Family Movie Night
by Karyn Bowman
Last week when I was doing my research for one of the movies I planned to write about, I kept seeing people refer to this Colin Farrell movie call London Boulevard, a decidedly adult movie.
I had never heard of it let alone even seen a trailer for it. After a little digging, I found out that this movie may have never made it to the big screens in America despite it’s American director, William Monahan. If Monahan sounds familiar it is because he wrote The Departed and Kingdom of Heaven.
The story is gritty and rough as we follow an ex-con trying to make sure he does not go back to prison. His first night back sees Mitchell getting his druggy sister out of one rough situation while he also makes it possible for another girl to get to an ATM without trouble. That encounter leads to a possible job as a handyman/protection for a fragile and reclusive actress played by Kiera Knightly.
Meanwhile, one of his hoodlum friends has him come along for a few ‘collection’ calls which brings him to the attention of a gangster boss. Gant, played by Ray Winstone, is evil and mean. He is willing to kill the innocent for showing up at the wrong place and time. And let’s not talk about what he will do to people who say ‘no’ to him.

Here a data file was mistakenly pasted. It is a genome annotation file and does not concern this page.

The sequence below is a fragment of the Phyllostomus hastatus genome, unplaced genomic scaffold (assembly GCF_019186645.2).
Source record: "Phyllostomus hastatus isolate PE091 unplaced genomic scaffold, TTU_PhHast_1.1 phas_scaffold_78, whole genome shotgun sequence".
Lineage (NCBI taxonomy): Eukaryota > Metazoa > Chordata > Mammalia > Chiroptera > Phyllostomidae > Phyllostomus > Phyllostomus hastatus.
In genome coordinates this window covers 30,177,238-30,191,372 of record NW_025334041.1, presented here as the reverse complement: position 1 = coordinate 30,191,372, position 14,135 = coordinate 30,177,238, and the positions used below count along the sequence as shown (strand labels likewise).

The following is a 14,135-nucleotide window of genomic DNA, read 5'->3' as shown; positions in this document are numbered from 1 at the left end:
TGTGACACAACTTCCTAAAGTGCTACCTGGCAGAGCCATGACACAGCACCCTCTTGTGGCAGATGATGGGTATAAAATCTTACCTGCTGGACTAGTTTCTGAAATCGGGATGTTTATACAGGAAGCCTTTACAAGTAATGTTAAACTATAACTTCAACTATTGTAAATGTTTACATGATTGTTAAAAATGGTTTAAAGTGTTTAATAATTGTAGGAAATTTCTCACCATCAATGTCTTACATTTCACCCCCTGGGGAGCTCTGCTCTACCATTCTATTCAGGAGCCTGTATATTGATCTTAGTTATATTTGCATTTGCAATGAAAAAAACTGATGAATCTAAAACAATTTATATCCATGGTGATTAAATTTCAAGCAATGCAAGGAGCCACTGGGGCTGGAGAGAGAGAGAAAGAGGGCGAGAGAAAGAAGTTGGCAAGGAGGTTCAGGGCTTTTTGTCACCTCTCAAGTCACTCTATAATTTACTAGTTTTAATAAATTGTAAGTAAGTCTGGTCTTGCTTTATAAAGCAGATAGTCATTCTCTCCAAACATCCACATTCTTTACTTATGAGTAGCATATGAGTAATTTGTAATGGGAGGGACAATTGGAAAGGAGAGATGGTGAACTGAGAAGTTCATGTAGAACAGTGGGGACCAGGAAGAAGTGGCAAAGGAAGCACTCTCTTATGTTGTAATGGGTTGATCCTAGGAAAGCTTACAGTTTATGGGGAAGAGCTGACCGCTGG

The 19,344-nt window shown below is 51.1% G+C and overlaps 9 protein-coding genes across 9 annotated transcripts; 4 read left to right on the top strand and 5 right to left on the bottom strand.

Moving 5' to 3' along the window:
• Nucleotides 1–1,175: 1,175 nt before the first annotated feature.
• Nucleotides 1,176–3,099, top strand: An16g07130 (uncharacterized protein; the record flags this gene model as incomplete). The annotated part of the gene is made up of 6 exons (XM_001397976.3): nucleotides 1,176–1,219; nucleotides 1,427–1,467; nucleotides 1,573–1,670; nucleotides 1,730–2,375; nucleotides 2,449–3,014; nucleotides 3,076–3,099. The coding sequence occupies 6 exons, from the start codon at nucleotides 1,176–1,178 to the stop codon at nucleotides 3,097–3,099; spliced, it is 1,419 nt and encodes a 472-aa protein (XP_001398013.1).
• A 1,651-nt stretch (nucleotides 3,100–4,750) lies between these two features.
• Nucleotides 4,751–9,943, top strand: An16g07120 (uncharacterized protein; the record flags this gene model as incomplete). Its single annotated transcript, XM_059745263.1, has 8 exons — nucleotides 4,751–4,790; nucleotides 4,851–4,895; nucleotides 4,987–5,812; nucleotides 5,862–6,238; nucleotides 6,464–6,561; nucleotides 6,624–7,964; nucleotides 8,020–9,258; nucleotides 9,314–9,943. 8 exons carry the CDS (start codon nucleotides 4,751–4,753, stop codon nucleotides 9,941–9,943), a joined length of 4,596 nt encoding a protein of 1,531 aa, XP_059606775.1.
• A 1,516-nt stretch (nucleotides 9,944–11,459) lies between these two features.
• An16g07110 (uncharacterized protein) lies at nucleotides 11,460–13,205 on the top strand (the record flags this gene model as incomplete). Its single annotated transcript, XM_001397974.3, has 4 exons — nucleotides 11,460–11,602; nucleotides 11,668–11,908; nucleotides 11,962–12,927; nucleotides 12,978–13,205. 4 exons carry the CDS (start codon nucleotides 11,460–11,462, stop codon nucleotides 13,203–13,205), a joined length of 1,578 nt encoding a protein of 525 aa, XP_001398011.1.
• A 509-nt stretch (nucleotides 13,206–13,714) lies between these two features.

As Gant and Mitchell spar, it becomes clear a battle is brewing and in the end it is not going to be pretty.
Monahan wanted to make his first film as a Boston gangster drama. But at some point he decided he had done that and choose to make the setting in London instead. The film has plenty of violence and swearing so that anyone who doesn’t like that in a movie would probably not like this. But it is a movie filled with wonderful small performances from Farrell, Knightly, Winstone, Anna Friel, and David Thewlis complete with spare but revealing dialogue.
They add depth to these roles, making us like or hate these people. I was most impressed with David Thewlis’ character, trying hard to remember where I know him from. It took a minute before I got to Harry Potter and the Prisoner of Azkaban. Thewlis was Professor Lupin, the werewolf Dark Arts professor who was friends with Harry’s parents. It is during this adventure that Harry learns about his godfather and his parents’ group of friends along with their betrayal.
I loved his performance in this third movie of the series because Thewlis appeared to take on some of the traits of Claude Rains in his characterization of Lupin. Claude Rains played the father of Lon Chaney Jr., the original wolf man in the 1941 movie, giving himself quiet dignity as he dealt with the changes in his son he could not prevent. Thewlis continues this tradition and is quite believable as a man haunted by a condition he cannot change. His performance, along with Gary Oldman’s, makes Prisoner of Azkaban worthwhile family viewing.
These days of changeable weather might demand we stay in but stay in with a good movie on hand.
Until next week, see you in the rental aisle.